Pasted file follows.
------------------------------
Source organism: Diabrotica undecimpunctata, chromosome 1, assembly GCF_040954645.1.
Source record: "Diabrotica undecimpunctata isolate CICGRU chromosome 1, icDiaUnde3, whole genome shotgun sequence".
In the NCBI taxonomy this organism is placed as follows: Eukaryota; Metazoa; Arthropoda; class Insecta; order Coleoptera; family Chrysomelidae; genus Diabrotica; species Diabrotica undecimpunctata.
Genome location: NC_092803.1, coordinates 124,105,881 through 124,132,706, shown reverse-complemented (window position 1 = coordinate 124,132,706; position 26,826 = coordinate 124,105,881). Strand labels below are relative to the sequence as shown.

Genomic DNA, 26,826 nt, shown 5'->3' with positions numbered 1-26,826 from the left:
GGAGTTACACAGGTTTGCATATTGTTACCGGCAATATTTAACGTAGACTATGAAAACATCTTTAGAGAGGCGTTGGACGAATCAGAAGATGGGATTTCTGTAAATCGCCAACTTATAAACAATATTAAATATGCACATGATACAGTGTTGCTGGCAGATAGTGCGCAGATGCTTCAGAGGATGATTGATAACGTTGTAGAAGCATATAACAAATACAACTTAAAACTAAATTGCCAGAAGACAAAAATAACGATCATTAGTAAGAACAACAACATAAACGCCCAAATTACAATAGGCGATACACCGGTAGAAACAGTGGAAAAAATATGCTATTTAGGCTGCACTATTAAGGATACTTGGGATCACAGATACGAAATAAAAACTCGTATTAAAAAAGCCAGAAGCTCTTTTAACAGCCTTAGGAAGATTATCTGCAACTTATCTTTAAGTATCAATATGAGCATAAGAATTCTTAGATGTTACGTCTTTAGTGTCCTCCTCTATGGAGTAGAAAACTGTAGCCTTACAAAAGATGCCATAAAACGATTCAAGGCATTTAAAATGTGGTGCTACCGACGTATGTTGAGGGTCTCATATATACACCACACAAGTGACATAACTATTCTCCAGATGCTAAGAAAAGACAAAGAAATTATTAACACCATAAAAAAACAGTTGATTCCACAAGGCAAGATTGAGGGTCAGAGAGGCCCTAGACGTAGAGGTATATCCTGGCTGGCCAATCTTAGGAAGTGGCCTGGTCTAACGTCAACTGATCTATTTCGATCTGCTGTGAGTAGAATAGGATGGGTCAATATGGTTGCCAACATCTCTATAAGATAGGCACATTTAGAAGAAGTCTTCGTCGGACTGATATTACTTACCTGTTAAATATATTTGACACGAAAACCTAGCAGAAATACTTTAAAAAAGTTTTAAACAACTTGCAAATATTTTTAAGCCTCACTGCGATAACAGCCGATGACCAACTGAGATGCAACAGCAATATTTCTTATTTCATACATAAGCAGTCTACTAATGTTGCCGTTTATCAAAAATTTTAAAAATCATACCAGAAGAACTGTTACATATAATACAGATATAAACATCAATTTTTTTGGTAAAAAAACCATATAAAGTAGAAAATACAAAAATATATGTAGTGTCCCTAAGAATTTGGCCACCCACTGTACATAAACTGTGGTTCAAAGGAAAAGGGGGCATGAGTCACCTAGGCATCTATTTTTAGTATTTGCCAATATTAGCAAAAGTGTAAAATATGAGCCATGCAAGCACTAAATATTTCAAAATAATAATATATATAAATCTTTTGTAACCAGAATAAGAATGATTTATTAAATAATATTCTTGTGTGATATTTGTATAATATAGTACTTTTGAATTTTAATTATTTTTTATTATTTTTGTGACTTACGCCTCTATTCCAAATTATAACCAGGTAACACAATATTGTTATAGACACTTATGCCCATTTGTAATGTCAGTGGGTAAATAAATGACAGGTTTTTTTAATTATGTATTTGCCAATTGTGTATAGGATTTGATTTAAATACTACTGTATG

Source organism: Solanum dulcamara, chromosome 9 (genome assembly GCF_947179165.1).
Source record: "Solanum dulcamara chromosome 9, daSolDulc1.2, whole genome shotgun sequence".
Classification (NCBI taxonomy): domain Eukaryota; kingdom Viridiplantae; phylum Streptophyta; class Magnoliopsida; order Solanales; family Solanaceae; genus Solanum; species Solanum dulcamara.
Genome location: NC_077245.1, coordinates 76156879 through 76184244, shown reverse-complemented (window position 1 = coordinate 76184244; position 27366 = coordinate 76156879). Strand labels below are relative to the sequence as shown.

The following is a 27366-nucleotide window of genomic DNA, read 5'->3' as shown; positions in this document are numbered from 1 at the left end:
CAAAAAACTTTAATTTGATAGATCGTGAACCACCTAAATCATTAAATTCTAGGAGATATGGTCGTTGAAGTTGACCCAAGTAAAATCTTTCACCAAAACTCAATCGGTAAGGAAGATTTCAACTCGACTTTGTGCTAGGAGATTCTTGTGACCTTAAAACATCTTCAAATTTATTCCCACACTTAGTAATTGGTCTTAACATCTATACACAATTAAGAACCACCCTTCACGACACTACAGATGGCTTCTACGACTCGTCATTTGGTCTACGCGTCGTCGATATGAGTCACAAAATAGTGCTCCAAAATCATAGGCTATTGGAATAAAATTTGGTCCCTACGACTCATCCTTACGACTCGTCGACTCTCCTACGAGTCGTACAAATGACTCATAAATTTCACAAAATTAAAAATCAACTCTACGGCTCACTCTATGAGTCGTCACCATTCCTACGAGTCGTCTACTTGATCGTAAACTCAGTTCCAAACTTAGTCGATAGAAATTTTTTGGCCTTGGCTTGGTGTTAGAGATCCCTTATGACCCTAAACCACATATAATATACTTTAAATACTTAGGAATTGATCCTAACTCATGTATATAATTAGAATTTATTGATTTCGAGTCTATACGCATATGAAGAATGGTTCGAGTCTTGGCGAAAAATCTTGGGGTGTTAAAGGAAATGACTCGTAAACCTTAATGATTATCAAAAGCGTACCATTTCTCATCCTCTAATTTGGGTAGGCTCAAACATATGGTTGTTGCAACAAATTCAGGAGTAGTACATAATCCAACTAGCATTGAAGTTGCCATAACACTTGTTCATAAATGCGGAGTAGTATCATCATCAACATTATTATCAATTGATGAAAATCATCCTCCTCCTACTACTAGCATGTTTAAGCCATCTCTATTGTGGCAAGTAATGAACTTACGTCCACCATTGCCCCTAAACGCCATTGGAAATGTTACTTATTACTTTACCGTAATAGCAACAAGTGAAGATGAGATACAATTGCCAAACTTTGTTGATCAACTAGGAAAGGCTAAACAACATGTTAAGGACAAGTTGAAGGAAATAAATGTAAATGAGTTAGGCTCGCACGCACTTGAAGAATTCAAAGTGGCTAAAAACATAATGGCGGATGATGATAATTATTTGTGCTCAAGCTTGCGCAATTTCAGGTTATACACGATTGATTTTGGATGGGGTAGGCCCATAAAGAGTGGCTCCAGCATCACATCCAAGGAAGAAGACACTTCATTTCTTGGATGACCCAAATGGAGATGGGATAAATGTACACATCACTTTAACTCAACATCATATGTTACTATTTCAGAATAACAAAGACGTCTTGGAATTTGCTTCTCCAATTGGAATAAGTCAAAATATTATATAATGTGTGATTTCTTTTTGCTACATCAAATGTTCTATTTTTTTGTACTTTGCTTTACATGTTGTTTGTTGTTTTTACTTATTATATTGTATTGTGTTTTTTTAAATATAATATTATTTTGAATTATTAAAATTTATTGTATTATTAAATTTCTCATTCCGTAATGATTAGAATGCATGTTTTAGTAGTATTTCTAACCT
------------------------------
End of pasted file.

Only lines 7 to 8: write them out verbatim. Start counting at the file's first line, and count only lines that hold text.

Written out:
Source organism: Solanum dulcamara, chromosome 9 (genome assembly GCF_947179165.1).
Source record: "Solanum dulcamara chromosome 9, daSolDulc1.2, whole genome shotgun sequence".